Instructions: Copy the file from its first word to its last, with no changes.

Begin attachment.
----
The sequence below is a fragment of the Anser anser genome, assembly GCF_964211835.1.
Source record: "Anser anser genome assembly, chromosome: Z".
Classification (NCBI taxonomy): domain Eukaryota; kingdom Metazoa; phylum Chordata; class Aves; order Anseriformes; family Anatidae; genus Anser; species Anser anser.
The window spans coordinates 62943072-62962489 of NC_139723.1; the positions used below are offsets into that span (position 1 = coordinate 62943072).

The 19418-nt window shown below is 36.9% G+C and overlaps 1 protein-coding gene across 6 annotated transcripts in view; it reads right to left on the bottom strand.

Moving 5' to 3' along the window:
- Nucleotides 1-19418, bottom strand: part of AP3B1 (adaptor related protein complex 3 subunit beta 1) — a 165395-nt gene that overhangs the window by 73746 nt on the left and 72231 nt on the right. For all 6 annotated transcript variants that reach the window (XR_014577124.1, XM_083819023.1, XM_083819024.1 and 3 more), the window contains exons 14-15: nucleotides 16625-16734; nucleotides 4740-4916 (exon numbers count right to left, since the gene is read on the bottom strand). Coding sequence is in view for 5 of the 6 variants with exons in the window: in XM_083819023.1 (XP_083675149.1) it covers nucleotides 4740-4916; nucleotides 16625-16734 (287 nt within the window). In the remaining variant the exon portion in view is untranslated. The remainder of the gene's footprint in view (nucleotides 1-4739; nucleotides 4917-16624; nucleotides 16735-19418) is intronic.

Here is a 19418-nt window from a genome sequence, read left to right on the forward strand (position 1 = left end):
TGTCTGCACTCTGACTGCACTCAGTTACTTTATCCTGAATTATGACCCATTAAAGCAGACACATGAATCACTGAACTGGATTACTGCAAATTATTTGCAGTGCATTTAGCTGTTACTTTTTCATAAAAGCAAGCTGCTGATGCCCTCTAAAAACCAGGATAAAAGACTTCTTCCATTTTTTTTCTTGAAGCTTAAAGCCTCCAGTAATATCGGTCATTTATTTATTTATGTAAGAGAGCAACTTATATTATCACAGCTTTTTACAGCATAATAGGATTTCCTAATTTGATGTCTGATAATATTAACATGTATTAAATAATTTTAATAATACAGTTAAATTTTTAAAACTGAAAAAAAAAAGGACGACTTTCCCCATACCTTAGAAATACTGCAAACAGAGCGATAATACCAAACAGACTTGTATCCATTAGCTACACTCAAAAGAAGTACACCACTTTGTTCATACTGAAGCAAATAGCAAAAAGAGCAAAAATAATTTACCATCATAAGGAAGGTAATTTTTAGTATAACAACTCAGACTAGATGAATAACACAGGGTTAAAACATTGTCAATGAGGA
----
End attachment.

The sequence below is a fragment of the Anser anser genome, assembly GCF_964211835.1.
Source record: "Anser anser genome assembly, chromosome: Z".
Classification (NCBI taxonomy): domain Eukaryota; kingdom Metazoa; phylum Chordata; class Aves; order Anseriformes; family Anatidae; genus Anser; species Anser anser.
The window spans coordinates 62943072-62962489 of NC_139723.1; the positions used below are offsets into that span (position 1 = coordinate 62943072).

The 19418-nt window shown below is 36.9% G+C and overlaps 1 protein-coding gene across 6 annotated transcripts in view; it reads right to left on the bottom strand.

Moving 5' to 3' along the window:
- Nucleotides 1-19418, bottom strand: part of AP3B1 (adaptor related protein complex 3 subunit beta 1) — a 165395-nt gene that overhangs the window by 73746 nt on the left and 72231 nt on the right. For all 6 annotated transcript variants that reach the window (XR_014577124.1, XM_083819023.1, XM_083819024.1 and 3 more), the window contains exons 14-15: nucleotides 16625-16734; nucleotides 4740-4916 (exon numbers count right to left, since the gene is read on the bottom strand). Coding sequence is in view for 5 of the 6 variants with exons in the window: in XM_083819023.1 (XP_083675149.1) it covers nucleotides 4740-4916; nucleotides 16625-16734 (287 nt within the window). In the remaining variant the exon portion in view is untranslated. The remainder of the gene's footprint in view (nucleotides 1-4739; nucleotides 4917-16624; nucleotides 16735-19418) is intronic.

Here is a 19418-nt window from a genome sequence, read left to right on the forward strand (position 1 = left end):
TGTCTGCACTCTGACTGCACTCAGTTACTTTATCCTGAATTATGACCCATTAAAGCAGACACATGAATCACTGAACTGGATTACTGCAAATTATTTGCAGTGCATTTAGCTGTTACTTTTTCATAAAAGCAAGCTGCTGATGCCCTCTAAAAACCAGGATAAAAGACTTCTTCCATTTTTTTTCTTGAAGCTTAAAGCCTCCAGTAATATCGGTCATTTATTTATTTATGTAAGAGAGCAACTTATATTATCACAGCTTTTTACAGCATAATAGGATTTCCTAATTTGATGTCTGATAATATTAACATGTATTAAATAATTTTAATAATACAGTTAAATTTTTAAAACTGAAAAAAAAAAGGACGACTTTCCCCATACCTTAGAAATACTGCAAACAGAGCGATAATACCAAACAGACTTGTATCCATTAGCTACACTCAAAAGAAGTACACCACTTTGTTCATACTGAAGCAAATAGCAAAAAGAGCAAAAATAATTTACCATCATAAGGAAGGTAATTTTTAGTATAACAACTCAGACTAGATGAATAACACAGGGTTAAAACATTGTCAATGAGGA